Phu Thok
Phu Thok

When we found everyone, we headed back down.

Phu Thok
Phu Thok

Wat Phu Thok is located in Na Sabaeng Subdistrict, Si Wilai District, at the center of Bueng Kan Province. It’s just a little over 10 miles to the Mekong River and the border with Laos.

Monument to a departed monk
Monument to a departed monk

My little Tukata’s youngest son frequently drives the local monks to temples in Udon Thani and surrounding districts, so he knows many of the most beautiful wats in northeastern Thailand. With Wat Phu Thok, might our guide have peaked early? Stay tuned!

Actually, he is good at taking us to a second destination after the highlight. This post ends here, but our day out did not – tune in in two days to see how our guide followed Wat Phu Thok.

Please enjoy the full gallery of 43 pictures below.

3 thoughts on “Wat Phu Thok, the temple of the lonely mountain”

    1. hi Kim,
      It’s intense, and of course it’ll most likely be hot. I didn’t find it too bad, but I do walk regularly. On the other hand, I was still in a state of slight numbness to the heat of Thailand! That walk actually made me feel like myself, once I got into the groove.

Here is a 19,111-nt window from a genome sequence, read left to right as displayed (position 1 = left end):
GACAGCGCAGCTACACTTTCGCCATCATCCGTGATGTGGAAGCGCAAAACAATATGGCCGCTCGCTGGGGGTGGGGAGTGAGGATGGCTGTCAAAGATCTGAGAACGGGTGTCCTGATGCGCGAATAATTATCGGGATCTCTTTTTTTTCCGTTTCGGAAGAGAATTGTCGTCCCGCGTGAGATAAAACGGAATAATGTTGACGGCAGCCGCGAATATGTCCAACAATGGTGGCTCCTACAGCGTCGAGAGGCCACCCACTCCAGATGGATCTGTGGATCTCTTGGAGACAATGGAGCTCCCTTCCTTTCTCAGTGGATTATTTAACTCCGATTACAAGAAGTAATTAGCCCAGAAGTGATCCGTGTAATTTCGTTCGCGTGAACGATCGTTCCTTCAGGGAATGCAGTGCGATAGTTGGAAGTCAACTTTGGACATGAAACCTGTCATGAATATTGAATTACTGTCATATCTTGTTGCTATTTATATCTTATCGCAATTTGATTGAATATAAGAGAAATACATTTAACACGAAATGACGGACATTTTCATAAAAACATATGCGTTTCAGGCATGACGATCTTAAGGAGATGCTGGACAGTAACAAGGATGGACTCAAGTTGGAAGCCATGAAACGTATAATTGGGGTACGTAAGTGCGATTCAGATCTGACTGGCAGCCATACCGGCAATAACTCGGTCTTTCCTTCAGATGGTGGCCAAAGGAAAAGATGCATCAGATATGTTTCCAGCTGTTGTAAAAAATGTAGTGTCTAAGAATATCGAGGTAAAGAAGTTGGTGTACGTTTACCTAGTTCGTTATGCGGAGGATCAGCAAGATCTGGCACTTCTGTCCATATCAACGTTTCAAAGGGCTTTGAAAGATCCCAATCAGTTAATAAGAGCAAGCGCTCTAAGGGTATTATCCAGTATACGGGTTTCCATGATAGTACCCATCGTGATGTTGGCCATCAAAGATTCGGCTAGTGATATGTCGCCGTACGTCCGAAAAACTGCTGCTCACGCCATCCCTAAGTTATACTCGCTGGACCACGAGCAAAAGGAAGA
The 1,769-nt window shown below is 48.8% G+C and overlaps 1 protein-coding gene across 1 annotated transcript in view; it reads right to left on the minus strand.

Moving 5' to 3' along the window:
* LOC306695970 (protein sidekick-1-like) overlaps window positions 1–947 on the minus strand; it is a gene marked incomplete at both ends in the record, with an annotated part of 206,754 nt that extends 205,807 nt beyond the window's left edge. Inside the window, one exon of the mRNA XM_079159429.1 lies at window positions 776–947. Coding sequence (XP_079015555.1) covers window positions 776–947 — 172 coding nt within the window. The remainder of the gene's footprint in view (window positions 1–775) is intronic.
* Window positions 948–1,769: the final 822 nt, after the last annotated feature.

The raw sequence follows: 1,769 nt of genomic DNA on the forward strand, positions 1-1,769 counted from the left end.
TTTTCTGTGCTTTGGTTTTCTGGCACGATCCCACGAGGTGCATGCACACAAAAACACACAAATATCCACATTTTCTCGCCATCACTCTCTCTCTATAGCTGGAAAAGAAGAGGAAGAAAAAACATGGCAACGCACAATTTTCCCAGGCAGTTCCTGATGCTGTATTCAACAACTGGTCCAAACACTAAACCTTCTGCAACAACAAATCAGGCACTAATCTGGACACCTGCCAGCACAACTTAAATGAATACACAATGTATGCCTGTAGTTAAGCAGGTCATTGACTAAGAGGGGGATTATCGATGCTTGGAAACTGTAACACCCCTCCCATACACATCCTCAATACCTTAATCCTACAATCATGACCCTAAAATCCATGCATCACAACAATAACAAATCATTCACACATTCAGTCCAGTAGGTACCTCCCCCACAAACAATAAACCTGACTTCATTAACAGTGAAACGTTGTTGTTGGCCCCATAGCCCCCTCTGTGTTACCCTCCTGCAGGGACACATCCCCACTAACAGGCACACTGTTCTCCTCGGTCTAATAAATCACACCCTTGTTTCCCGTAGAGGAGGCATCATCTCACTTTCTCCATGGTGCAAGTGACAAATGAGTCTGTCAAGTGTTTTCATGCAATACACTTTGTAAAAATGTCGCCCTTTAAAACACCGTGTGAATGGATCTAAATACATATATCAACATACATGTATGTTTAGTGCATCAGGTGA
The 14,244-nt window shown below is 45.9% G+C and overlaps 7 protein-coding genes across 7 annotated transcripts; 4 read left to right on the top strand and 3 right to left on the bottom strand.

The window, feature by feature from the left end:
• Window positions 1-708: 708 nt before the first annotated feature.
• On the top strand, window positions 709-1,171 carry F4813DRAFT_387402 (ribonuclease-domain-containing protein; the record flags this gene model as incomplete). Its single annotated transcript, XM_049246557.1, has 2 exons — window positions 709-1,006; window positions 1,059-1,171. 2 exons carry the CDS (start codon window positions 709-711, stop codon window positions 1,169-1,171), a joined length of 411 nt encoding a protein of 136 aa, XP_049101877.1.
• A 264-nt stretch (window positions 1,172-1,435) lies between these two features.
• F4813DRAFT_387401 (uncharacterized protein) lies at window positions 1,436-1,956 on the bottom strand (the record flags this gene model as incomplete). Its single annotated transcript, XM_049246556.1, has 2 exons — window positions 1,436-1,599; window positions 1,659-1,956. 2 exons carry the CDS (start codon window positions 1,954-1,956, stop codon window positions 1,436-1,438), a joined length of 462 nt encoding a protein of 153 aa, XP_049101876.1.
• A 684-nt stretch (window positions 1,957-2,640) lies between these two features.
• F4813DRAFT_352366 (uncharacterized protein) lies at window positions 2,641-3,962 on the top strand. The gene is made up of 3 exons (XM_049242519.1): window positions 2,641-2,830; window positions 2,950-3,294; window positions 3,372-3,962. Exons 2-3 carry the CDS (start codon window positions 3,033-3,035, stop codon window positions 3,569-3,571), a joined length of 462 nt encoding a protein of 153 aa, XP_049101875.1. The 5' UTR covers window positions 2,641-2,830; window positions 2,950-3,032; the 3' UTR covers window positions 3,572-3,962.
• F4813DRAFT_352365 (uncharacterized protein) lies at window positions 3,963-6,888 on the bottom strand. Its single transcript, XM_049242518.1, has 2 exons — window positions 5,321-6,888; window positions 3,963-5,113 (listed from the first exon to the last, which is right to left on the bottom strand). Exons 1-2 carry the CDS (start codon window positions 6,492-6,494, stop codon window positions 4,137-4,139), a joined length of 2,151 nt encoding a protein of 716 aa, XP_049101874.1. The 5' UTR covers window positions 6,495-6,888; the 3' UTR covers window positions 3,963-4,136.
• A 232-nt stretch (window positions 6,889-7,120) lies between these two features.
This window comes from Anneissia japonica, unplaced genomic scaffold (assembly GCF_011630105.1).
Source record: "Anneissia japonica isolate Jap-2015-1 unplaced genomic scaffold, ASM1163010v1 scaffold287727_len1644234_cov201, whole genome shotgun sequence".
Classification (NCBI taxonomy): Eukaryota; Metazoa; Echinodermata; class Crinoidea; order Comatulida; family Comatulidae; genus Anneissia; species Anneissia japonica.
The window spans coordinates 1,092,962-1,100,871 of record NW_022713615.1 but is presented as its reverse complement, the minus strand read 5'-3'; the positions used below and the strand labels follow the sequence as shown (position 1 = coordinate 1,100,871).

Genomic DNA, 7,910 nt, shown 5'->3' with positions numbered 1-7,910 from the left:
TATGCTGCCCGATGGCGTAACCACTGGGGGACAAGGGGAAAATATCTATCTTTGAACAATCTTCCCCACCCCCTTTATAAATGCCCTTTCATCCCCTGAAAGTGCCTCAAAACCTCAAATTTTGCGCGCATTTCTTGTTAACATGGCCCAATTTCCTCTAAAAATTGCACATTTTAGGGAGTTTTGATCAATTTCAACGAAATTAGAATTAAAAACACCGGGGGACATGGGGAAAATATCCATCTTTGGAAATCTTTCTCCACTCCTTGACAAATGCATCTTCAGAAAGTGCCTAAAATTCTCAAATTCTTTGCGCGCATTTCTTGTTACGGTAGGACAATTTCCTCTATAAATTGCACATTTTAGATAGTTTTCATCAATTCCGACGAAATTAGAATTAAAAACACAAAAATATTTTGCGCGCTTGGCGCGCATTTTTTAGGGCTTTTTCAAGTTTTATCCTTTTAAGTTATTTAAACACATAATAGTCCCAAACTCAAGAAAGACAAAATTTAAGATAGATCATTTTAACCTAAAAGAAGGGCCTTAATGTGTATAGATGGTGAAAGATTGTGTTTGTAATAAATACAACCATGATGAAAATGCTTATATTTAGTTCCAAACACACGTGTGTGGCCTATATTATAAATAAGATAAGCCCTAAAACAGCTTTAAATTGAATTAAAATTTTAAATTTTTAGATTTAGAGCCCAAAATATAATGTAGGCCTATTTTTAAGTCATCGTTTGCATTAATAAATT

The stairs get steep pretty early. There are places to stop for a rest fairly regularly, so you can make a point to take advantage of them. Once you get to that first level open area with lots of space and a cave temple, it stops being so focused on going up, it’s easier to enjoy the view, your surroundings are very interesting, and you should find yourself thinking less about the walk and more about everything else. There’s also water there, and plenty of sitting space in the shade, so you can get fully refreshed before going on.
      This was my favorite temple in northern Thailand, including the ones in Chiang Mai.
      To really refresh yourself after a hot day of exercise, you can visit nearby Tham Phra Waterfall. Remember that they start escorting you out about 5pm.
      Thanks for your comment! Feel free to ask any other questions you have.
      Miles
      http://milesteppin.com/tham-phra-waterfall/
      Google Maps: https://goo.gl/maps/LXkcuAP2ja52